The (real) second is: “He says, “Be still, and know that I am God; I will be exalted among the nations, I will be exalted in the earth.” I occasionally suffer from extreme cases of inertia. You might think that this means that when I am doing basically nothing, like “vegging out” watching TV (or more likely channel surfing) I have a propensity to keep doing that for an extended period of time unless an external force, e.g. wife, alters my course. And you would be partially right. The other extreme is true. If I am busy doing something highly demanding, like digging out large bushes or clearing out large blackberry patches, I tend to keep chugging along (insert chants of “I think I can… I think I can… I think I can…” here) until either the job is complete or my wife (again) has to call me inside because it is too dark (or dinner is ready).
The short story is, verse one helps me get up and go, while the second helps me slow down and stop. With wisdom and discernment, I can keep it in balance. Lacking either of those, I have a wife to lean on. :-)
Why do you like teaching at Corban?
Why not? There are at least three levels to this question that immediately come to mind. 1) Why “teaching” and not something else. The answer, in short is, I love teaching (It is my calling… There is a story in there somewhere.) 2) Why at a university (post-secondary level) rather than a middle or high school. I love the college (University) level because I like to be able to tell the students that “There are two sides to that (classroom) door. If you want to have some fun learning chemistry, you are welcome to stay on this side. If not, you can go on the other side.” Basically, the students are adults now, with the freedom to choose to come to class or not. I assume they are there because they want and/or choose to be. 3) Why Corban (a distinctly Christian school) rather than a secular school? There is much more freedom to speak the truth about God and who I am in Him. It was frustrating and taxing in the secular schools where there was a “smothering” almost palpable anti-Christian vibe at the faculty/administration level. Oh, don’t get me wrong. There were many individually nice and accepting colleagues of me personally, but I generally would not feel comfortable sharing my faith in those environments without risking some sort of professional backlash. The students were a completely different story. I intentionally self-disclosed enough of my faith, indirectly and explicitly, for them to know my stance. This was generally followed by appreciation, acceptance, and deeper conversations. So, in short… a freedom to teach and be me.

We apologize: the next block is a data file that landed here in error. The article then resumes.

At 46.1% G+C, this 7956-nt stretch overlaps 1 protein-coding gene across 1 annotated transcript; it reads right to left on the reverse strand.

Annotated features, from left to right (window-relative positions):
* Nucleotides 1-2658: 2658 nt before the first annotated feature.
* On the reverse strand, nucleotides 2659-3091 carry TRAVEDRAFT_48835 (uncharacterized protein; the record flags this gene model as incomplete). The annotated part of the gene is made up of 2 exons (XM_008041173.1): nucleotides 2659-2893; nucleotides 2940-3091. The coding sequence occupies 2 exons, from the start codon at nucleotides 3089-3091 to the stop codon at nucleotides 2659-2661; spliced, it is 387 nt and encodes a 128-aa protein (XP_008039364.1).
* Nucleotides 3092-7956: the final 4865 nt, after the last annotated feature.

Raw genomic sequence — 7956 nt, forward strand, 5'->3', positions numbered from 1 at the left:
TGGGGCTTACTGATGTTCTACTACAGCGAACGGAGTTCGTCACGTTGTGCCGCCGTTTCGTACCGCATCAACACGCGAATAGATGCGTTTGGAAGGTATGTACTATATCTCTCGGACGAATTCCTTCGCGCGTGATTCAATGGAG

What are your hobbies or outside interests?
Since 2008… being a daddy. If my wife and I can get a moment of alone time, away from offspring and away from schoolwork, we like to watch Korean Dramas. My wife is from Korea (surprise!) It is neat way to learn about my wife’s culture and history. Oh, yeah, also... anything outside is generally good, e.g. riding bicycle (now with a trailer), and going to the park (especially to the splash area). One more thing… watching NFL games. Go COLTS!!!